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EMBA Students Attend First Field Trip in Japan

Innovation meets Tradition: Building a global network abroad

A worldwide network is mandatory in today’s modern business world. Building a global network is a cornerstone of the Kellogg-WHU Executive MBA program (EMBA). Admission to the program gives participants instant access to international business experts. 

Each EMBA class comprises around 70% of international students with 14 years of work experience on average. The 2022 Financial Times top-ranked German EMBA program is also known for its extensive network with around 65,000 alumni in their global network.

Immersive international programs round out a student’s experience. Taking part in a visit to Japan in March, the Kellogg-WHU EMBA students expanded their personal and professional development in a country that seamlessly blends business innovation and traditional culture.

“I must admit, I have been waiting for this trip since the very first day I joined the program,” EMBA student Marina Voudouri, a Global Issues and Stakeholder Engagement Manager at Bayer relays excitedly. 

Through a cultural awareness workshop, students learned the importance of Japan’s food and manners traditions, encompassing nature, simplicity, balance, and harmony.   

“In the cultural awareness workshop, we learned everything follows a path, a way, a ‘Do,’” Marina explains. “Perhaps this explains Japan’s resilience and apparent optimism, respect, and calmness.”

The week-long agenda was rich in visits to internationally renowned businesses such as the Development Bank of Japan, McKinsey Japan, Asahi Kasei (R&D/Intellectual Property), Sumitomo Mitsui Bank, Sun Metalon (a start-up known for 3D metal printing), and the 500+-year-old Sake Brewery: Kenbishi. In total, 12 companies were visited, spanning the entire business field of knowledge.

Visiting top business companies, such as Eisai Co Ltd., a business leader in healthcare, EMBA student Gustavo Fabrino, a Global Business Development Manager at Transnorm, shares: “Mr. Naito, the CEO of the company, gave a wonderful insight into the importance of patient (customer) satisfaction and the need to set long-term goals which still include remaining innovative.” Marina adds, “It is expected by all employees to spend 1% of their working hours with patients to emphasize their thoughts and emotions and see the situation from their perspectives.”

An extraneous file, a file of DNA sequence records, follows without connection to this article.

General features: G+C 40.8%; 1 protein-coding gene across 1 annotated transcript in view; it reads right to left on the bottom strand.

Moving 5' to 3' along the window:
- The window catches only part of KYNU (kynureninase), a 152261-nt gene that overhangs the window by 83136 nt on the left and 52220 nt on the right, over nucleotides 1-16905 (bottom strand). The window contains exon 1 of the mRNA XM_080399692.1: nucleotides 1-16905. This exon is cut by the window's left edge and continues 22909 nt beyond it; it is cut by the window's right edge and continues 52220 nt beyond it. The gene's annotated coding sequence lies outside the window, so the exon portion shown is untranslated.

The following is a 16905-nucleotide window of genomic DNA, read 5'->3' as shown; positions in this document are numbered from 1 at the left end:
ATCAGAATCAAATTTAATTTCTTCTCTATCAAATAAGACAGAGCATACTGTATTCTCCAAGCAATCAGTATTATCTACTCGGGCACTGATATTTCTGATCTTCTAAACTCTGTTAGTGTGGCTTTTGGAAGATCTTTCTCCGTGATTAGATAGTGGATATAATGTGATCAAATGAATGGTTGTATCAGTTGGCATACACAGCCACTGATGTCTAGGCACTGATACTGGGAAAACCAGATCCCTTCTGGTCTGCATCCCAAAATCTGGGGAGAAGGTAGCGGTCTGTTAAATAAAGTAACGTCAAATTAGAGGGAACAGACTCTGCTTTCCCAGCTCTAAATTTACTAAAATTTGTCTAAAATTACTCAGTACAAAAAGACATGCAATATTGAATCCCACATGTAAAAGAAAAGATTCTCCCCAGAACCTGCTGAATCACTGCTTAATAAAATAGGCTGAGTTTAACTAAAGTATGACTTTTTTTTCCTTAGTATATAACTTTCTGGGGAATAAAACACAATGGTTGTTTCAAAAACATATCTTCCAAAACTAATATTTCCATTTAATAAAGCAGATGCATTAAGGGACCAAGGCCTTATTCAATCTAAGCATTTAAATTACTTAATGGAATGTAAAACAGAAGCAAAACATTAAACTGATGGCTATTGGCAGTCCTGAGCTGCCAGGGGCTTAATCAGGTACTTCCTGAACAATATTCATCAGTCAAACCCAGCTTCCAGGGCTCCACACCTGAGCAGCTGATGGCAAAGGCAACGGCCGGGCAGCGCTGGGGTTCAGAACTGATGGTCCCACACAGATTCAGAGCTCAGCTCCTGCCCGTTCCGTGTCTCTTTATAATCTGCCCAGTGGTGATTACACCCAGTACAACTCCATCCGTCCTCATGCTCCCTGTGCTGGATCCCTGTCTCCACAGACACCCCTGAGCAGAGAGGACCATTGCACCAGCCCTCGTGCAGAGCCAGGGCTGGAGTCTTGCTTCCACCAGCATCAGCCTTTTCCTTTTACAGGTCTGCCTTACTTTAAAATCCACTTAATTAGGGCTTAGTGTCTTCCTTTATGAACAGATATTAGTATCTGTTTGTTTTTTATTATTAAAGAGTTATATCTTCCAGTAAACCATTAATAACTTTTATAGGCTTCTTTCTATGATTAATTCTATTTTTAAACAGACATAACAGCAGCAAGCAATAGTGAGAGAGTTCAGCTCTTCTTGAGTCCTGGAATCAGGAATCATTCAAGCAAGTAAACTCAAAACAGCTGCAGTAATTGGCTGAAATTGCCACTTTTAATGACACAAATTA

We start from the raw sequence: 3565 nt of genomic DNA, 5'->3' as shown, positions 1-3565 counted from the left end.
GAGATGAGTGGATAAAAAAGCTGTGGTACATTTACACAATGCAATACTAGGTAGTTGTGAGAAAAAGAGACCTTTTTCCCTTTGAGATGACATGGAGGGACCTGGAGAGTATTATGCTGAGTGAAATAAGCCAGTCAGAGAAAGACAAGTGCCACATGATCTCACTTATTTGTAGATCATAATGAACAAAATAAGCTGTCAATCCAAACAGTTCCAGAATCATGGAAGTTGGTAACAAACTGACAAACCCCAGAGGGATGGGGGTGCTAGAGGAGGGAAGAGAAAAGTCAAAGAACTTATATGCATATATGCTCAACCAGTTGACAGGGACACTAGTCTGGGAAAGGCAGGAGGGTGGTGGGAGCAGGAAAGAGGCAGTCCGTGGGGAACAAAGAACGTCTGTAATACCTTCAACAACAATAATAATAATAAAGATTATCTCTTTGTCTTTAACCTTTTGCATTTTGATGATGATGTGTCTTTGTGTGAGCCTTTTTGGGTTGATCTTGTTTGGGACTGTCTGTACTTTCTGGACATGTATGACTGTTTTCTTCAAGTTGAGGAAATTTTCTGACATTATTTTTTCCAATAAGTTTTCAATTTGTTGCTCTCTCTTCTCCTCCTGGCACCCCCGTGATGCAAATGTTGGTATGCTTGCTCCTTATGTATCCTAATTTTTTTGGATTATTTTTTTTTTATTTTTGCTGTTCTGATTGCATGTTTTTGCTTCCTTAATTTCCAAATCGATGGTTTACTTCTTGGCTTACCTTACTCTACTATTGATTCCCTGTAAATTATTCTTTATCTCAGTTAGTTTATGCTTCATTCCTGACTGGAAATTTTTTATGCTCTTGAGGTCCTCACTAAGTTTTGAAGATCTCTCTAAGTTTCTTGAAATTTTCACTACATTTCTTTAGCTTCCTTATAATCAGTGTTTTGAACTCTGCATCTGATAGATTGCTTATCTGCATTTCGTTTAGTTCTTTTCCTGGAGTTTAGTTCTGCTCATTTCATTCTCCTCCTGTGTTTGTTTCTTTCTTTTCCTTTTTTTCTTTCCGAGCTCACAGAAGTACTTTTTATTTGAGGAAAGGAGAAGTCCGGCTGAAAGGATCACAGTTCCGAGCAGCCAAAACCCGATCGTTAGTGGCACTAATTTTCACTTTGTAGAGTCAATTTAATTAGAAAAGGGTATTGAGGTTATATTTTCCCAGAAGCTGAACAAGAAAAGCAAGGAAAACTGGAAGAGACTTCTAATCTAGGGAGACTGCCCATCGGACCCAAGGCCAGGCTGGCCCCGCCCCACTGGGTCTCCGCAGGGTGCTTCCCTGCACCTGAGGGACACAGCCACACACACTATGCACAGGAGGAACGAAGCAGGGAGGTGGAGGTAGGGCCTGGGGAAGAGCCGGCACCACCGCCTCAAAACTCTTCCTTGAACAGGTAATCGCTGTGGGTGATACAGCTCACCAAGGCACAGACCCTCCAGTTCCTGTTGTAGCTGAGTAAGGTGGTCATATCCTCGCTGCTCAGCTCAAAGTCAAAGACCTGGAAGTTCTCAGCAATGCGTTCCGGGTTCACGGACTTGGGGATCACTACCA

The authenticity of the 500+-year-old Sake Brewery, Kenbishi, also stood out in Marina’s mind as an example brand customers prefer. “I could never imagine that a factory in Japan distills sake with methods from previous centuries. It is one of the companies that follow an original process that provides continuity and increases customer satisfaction.”

Bringing together the worldwide Kellogg-WHU network in real-life circumstances, the week also included a dinner with the Kellogg Alumni Club of Japan. Sightseeing in both Kyoto and Tokyo rounded out the cultural aspect of the trip. Noticing clean architecture and traditional buildings helped cement the Japanese understanding of innovation and tradition in the students’ minds.

Proving to build an excellent team bond, the trip did not disappoint. “When you are in a foreign country, you are more open, and you build more connections because you are experiencing new unknown things as a group…lifelong friendships and networks are built that last forever.” (Fabrino, Voudouri).

Proving to be a mix of culture, practical business insight, and networking, a cornerstone of WHU’s immersion trips, the time in Japan will be a takeaway for many students in the importance of blending spiritual traditions, technological innovation, and progress. Marina states, “These forces point seemingly in different directions but ultimately advance society onwards, into the future.” Considering these factors helped participants think about the importance of blending Eastern and Western ways of doing business and the importance of finding a synergy between the two.

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